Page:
It is home to over 1100 recorded species of plant – 20 types of tree, 90+ wood shrubs and vines, 88 annual plants and over 800 types of perennial herb (8). Efforts to record and control invasive species have so far recorded 127 non-natives which are carefully managed by the NPS. Much of the landscape is what geologists call “post glacial”. This means that climate is often harsh and cold, typically seen in areas where glaciers have retreated, but retain many elements of that landscape. Weather fronts coming from the north and the east create a varying climate, meaning there is a mix of drier ecologies in the northern areas to the more temperate areas of the west. The Continental Divide also creates pockets where there is considerably higher-than-average precipitation. Though rain levels do not vary a great deal across the 1 million acres, it is the wind and other conditions that ecology and makeup of plant life (9). Aspen trees sit within the valley below whereas on the higher levels, cedar and hemlock sit on the windy, dry western edges while lusher, more continental open forest, may be found in the east (8). Wildflowers are all over the park and they too vary depending on elevation, precipitation and makeup of the ground soil – some are particularly delicate and found only with Glacier National Park due to its unique geology (10).

Flora Conservation Issues

Though Glacier National Park is a near pristine landscape, it is not without its problems. There are many threatened species within the park (9). Of most concern, and perhaps a species that will be Federally listed as a protected species in future, is the native Slender Moonwort (11). It is a small fern which splits into two broad leaves; we cannot define what its typical habitat is as it has been found across a range of ecosystems throughout the western states – even as far north as Alaska which is a very different ecology from Utah to the south where it is also found. It is not threatened elsewhere, but a matter of ongoing concern for the park. Glacier National Park employees are monitoring the situation.

The native whitebark pine – common across most of the western states – is presently threatened by a disease known as “blister rust” (12). It is vital to upland ecosystems and over the last 100 years, has killed approximately 50% of the native tree population. It is not known how or when it was brought into the continental United States, but likely came in on infected seeds from overseas. This is not the only threat facing the whitebark pine – climate change is having an immense effect on their numbers, particularly in encouraging mountain pine beetles, which are finding the warmer, drier conditions much more conducive to their species.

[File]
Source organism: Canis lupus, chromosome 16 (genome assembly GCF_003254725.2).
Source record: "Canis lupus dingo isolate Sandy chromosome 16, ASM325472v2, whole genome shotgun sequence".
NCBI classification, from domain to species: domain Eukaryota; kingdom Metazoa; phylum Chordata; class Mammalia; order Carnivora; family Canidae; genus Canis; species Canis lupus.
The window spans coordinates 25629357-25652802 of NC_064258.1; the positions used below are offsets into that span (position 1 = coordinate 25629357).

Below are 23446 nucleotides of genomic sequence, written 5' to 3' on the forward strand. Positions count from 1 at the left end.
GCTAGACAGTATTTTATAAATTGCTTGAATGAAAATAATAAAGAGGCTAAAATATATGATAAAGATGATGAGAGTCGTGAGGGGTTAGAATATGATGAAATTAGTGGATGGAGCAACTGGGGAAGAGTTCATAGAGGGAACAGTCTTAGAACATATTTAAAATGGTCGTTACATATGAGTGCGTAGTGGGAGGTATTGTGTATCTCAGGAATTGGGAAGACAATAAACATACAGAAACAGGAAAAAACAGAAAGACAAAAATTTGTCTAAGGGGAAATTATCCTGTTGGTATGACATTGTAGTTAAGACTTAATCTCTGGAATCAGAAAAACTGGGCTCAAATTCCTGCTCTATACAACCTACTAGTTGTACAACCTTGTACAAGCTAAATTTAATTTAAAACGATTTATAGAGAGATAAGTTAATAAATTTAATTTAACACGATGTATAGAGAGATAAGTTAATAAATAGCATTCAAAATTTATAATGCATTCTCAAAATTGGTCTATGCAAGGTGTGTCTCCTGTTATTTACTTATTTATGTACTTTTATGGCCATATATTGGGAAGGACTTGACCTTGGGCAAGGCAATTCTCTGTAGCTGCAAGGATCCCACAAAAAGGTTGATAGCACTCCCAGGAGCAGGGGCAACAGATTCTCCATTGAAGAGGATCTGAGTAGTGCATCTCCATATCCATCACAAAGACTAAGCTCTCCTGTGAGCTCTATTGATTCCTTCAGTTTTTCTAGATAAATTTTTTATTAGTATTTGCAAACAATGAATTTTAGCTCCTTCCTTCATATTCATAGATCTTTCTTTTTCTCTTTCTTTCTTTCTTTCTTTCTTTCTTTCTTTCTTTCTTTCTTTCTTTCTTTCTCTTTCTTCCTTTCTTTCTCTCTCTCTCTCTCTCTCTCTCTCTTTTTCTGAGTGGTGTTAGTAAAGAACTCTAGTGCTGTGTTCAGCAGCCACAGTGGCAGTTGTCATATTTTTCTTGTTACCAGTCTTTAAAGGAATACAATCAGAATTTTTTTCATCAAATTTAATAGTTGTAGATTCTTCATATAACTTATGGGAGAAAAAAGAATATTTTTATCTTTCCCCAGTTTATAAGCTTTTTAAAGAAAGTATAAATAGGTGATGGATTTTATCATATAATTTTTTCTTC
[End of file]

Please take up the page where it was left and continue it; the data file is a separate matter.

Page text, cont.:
Due to the changing nature of the climate and the continued retreat of glaciers in the park, also at threat is the water howellia. This winter aquatic plant is listed Federally, and now protected wherever it is found (13). Many states where it is present, and particularly in the National Parks of the west, there is a considerable effort to preserve and encourage its continued existence. As climate change takes hold, this is expected to be considerably more difficult.

The Fauna of Glacier National Park

Glacier National Park is home to animal life that is just as diverse as the plant life – once again because of the varied topography and elevation of the 1 million acres of the park. There are 65 species of mammal including Canadian lynx and grizzly bears – both of which are presently listed as threatened (14).

Birds are a peculiarity of the park; some 260 species have already been counted and is particularly noteworthy because it is unusual to find quite so many in such a small area so far north – this we can put down to the unique and diverse topography (15). The range is represented too – at the park you will find aquatic, wetland (lake and river dwellers) and dryland species. This variation also accounts for the vast numbers of amphibians and reptiles, many of which live in the drier areas of the park. Typically too numerous to count in any one ecosystem, Glacier National Park is just as rich for insect species. In the summer, you are more likely to find native insects in the uplands as the prairie lowlands simply get too hot. Yet even ancient dried up riverbeds are a hot spot for insects; in a recent examination, some 80 new species were found in such conditions (16).

Fauna Conservation Issues

Presently, four species within Glacier National Park are Federally listed as threatened species: bald eagle, grizzly bear, lynx and bull trout. Separately, the state of Montana has listed some 140 species of plant and animal as being of particular concern so Glacier National Park, for all its diversity, is experiencing similar conservation issues to other parks across the country.